For those who are always on the lookout for interesting cocktails, the artist-inspired cocktail menu offers a selection of libations that are each more intriguing than the other. The Shepard Fairey, a perfectly refreshing choice for the Pisco lover, consists of Pisco Porton, St. Germain, simple syrup, pineapple, and lime mint (a citrusy variety of the herb). The Nunca offers a bit more of a bite from the inclusion of grapefruit juice and Campari to a concoction of Absolut Ruby Red vodka and yuzu. Perhaps the most interesting cocktail that I sampled from Wynwood Kitchen & Barâ€™s menu is the Barry McGee, containing Bluecoat gin, hibiscus syrup, basil, lemon juice, and soda. The juniper quality of the gin plays very well with the anisette-like basil and tart, floral notes of the hibiscus, while the splash of soda water makes the whole cocktail positively refreshing and ideal for a summer evening.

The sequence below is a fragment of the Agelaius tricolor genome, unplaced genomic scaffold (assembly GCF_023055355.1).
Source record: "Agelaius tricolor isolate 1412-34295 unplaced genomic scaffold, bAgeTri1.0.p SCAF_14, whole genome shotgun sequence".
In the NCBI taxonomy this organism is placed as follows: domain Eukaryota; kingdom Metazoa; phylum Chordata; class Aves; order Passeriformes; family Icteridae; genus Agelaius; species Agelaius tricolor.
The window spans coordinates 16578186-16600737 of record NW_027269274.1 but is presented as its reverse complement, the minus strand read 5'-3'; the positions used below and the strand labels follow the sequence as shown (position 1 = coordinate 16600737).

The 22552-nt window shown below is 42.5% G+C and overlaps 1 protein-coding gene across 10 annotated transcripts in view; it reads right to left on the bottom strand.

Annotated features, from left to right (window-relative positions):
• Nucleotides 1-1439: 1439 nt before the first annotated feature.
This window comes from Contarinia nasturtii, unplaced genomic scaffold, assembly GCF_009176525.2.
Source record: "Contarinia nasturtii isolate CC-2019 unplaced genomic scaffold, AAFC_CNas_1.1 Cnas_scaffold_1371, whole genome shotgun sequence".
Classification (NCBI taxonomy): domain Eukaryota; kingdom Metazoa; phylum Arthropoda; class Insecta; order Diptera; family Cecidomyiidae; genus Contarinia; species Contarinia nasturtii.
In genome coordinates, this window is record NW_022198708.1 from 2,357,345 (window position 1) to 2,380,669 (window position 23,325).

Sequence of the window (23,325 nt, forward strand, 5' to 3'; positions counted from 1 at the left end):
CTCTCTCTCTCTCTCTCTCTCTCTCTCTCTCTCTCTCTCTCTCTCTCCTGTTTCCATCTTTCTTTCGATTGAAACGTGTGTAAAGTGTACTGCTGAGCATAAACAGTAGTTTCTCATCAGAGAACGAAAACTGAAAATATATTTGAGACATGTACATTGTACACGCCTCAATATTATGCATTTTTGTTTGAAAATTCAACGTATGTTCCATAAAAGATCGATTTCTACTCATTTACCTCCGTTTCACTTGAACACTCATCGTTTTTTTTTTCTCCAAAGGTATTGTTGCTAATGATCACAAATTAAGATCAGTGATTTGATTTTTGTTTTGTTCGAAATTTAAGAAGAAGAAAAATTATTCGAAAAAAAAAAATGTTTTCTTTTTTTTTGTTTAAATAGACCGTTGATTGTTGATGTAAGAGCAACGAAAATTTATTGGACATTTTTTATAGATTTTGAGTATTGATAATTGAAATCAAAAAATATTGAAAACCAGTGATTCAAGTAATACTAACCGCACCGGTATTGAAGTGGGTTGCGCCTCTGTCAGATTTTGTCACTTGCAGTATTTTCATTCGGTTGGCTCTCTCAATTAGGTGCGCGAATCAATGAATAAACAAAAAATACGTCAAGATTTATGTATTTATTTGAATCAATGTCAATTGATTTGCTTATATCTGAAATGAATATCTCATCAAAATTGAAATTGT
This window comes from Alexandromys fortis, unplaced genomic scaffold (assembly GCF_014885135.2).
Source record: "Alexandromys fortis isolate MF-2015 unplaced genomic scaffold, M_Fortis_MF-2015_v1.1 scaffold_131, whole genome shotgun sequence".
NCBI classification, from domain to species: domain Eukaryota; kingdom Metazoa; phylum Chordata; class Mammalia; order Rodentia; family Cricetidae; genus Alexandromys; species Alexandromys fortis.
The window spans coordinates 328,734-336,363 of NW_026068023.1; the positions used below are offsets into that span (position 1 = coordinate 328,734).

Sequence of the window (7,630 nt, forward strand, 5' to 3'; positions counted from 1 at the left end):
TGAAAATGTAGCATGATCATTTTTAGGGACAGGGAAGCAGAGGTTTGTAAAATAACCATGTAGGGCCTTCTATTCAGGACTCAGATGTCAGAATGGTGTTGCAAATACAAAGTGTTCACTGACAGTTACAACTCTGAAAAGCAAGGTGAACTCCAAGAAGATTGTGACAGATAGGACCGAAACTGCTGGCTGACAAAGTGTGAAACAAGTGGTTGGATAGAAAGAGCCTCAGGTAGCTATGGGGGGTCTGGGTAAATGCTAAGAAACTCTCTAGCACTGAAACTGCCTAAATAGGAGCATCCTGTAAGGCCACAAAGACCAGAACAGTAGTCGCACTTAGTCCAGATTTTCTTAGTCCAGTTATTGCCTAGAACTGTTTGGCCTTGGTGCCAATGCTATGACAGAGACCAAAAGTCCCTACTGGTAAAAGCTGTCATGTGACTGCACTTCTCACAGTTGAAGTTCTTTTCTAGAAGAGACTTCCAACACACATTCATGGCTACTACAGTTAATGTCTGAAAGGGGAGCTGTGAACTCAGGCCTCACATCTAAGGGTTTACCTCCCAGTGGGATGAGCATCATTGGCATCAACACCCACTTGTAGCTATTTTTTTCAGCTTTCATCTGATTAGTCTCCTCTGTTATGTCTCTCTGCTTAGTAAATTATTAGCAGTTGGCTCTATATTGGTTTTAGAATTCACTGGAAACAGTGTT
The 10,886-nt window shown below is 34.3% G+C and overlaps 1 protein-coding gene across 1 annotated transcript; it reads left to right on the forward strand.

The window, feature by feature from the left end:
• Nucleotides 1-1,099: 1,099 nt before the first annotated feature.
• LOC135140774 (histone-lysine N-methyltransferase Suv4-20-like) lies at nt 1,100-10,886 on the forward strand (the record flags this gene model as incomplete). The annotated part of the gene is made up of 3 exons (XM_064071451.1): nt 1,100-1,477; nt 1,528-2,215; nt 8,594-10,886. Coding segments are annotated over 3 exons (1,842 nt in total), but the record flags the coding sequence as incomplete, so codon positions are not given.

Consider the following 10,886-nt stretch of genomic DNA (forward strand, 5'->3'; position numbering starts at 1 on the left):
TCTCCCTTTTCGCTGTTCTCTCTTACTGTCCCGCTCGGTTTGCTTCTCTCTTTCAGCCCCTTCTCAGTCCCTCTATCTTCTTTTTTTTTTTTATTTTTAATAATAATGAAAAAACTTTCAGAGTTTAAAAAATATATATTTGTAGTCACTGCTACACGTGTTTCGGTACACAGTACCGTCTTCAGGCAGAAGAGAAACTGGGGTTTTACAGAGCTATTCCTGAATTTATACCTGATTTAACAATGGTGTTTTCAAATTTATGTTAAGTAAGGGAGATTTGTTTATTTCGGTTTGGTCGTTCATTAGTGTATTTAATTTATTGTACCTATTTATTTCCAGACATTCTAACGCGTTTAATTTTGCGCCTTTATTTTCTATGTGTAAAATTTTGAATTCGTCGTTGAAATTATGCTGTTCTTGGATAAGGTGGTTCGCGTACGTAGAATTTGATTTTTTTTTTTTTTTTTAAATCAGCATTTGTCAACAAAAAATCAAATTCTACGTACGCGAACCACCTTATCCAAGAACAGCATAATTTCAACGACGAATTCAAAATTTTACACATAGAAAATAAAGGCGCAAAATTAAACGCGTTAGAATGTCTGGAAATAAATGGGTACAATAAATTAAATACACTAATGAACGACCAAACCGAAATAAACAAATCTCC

Chef Aguilarâ€™s new menu items include dishes that offer innovative little spins on classics, which can be most noticed in his Latin Caesar salad consisting of romaine hearts tossed in a chipotle spiked Caesar dressing just hot enough to tickle the back of oneâ€™s throat and topped with what appear to be conventional croutons but are, in fact, crispy fried cubes of polenta. A hamachi ceviche, more similar in form to a tiradito, is meltingly tender and comes dressed with an ajÃ amarillo and mango sauce dotted with red and green jalapeÃ±o, red onion and cilantro. Lacking in the acidity of a traditional ceviche or tiradito, the sweetness of the mango purÃ©e dominates and brings out the subtle flavors of the fish. Choosing to go for a Mexican presentation rather than a Peruvian, Chef Aguilar accompanies his ceviche with house-made tortilla chips, which offer a delightful textural contrast to the softness of the fish. A simpler dish of fried oysters with avocado purÃ©e shows the chefâ€™s masterful execution of frying shellfish – the oysters are just cooked through and still silky and tender. The avocado purÃ©e, probably inspired by Venezuelan guasacaca, is a perfect dipping sauce, and its creaminess and slight tang beautifully contrast and accentuate the flavors and textures of the oysters.